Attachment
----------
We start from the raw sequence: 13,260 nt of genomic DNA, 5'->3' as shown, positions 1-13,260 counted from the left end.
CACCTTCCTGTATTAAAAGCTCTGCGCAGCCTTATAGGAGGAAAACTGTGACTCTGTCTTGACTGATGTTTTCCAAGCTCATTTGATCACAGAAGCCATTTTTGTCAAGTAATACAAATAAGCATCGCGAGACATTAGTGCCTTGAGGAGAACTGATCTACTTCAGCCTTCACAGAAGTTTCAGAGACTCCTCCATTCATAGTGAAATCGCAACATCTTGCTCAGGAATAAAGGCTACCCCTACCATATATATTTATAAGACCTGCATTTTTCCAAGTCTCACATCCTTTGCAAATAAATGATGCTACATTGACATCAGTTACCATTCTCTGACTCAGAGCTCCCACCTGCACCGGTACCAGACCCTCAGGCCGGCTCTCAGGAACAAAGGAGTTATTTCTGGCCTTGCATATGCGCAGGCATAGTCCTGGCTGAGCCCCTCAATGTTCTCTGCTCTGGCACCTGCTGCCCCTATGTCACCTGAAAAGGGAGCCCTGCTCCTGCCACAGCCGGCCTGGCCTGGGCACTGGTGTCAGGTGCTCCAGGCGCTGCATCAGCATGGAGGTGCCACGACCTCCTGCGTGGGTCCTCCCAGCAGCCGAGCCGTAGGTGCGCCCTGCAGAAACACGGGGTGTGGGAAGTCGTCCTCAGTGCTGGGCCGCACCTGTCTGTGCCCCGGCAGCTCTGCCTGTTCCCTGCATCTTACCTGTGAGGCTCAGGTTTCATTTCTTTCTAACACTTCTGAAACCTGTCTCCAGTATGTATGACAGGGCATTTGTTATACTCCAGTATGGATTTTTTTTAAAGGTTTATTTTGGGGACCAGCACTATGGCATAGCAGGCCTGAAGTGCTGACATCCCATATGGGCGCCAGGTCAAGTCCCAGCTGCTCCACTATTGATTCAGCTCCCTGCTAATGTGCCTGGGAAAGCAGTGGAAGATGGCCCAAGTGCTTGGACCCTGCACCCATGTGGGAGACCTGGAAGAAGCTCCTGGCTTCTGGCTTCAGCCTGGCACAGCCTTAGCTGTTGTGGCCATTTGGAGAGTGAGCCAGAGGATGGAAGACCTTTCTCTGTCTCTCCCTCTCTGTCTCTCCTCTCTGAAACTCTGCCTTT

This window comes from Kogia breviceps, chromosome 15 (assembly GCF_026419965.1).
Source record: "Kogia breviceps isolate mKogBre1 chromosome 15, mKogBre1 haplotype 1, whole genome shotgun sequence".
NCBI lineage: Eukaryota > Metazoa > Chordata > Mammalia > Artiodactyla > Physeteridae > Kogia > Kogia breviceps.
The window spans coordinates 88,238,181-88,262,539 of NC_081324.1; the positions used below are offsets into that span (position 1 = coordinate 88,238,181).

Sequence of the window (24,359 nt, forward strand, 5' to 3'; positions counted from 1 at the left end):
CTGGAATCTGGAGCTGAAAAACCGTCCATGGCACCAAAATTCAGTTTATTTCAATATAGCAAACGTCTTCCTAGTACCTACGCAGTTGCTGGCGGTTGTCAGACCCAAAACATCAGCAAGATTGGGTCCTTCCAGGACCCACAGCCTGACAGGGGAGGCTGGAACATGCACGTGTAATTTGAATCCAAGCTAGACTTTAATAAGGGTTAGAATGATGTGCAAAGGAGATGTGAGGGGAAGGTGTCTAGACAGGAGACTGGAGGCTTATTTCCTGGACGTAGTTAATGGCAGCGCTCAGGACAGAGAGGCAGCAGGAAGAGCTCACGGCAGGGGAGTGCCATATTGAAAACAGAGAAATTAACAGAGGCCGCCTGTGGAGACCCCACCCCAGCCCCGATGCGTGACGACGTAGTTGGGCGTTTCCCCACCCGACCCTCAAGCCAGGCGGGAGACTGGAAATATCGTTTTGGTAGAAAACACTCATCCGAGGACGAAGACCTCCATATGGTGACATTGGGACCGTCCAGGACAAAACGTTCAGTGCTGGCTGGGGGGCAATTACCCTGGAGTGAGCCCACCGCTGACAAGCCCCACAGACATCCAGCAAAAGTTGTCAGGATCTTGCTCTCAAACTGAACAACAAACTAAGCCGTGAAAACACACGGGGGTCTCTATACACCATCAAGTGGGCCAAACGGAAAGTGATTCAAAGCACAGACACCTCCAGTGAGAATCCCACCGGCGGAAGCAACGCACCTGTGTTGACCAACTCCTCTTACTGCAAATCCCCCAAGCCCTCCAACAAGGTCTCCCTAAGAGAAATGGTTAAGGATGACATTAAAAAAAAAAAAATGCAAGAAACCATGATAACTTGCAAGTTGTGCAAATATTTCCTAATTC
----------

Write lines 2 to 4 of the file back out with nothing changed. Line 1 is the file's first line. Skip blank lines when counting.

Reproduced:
CACCTTCCTGTATTAAAAGCTCTGCGCAGCCTTATAGGAGGAAAACTGTGACTCTGTCTTGACTGATGTTTTCCAAGCTCATTTGATCACAGAAGCCATTTTTGTCAAGTAATACAAATAAGCATCGCGAGACATTAGTGCCTTGAGGAGAACTGATCTACTTCAGCCTTCACAGAAGTTTCAGAGACTCCTCCATTCATAGTGAAATCGCAACATCTTGCTCAGGAATAAAGGCTACCCCTACCATATATATTTATAAGACCTGCATTTTTCCAAGTCTCACATCCTTTGCAAATAAATGATGCTACATTGACATCAGTTACCATTCTCTGACTCAGAGCTCCCACCTGCACCGGTACCAGACCCTCAGGCCGGCTCTCAGGAACAAAGGAGTTATTTCTGGCCTTGCATATGCGCAGGCATAGTCCTGGCTGAGCCCCTCAATGTTCTCTGCTCTGGCACCTGCTGCCCCTATGTCACCTGAAAAGGGAGCCCTGCTCCTGCCACAGCCGGCCTGGCCTGGGCACTGGTGTCAGGTGCTCCAGGCGCTGCATCAGCATGGAGGTGCCACGACCTCCTGCGTGGGTCCTCCCAGCAGCCGAGCCGTAGGTGCGCCCTGCAGAAACACGGGGTGTGGGAAGTCGTCCTCAGTGCTGGGCCGCACCTGTCTGTGCCCCGGCAGCTCTGCCTGTTCCCTGCATCTTACCTGTGAGGCTCAGGTTTCATTTCTTTCTAACACTTCTGAAACCTGTCTCCAGTATGTATGACAGGGCATTTGTTATACTCCAGTATGGATTTTTTTTAAAGGTTTATTTTGGGGACCAGCACTATGGCATAGCAGGCCTGAAGTGCTGACATCCCATATGGGCGCCAGGTCAAGTCCCAGCTGCTCCACTATTGATTCAGCTCCCTGCTAATGTGCCTGGGAAAGCAGTGGAAGATGGCCCAAGTGCTTGGACCCTGCACCCATGTGGGAGACCTGGAAGAAGCTCCTGGCTTCTGGCTTCAGCCTGGCACAGCCTTAGCTGTTGTGGCCATTTGGAGAGTGAGCCAGAGGATGGAAGACCTTTCTCTGTCTCTCCCTCTCTGTCTCTCCTCTCTGAAACTCTGCCTTT

This window comes from Kogia breviceps, chromosome 15 (assembly GCF_026419965.1).
Source record: "Kogia breviceps isolate mKogBre1 chromosome 15, mKogBre1 haplotype 1, whole genome shotgun sequence".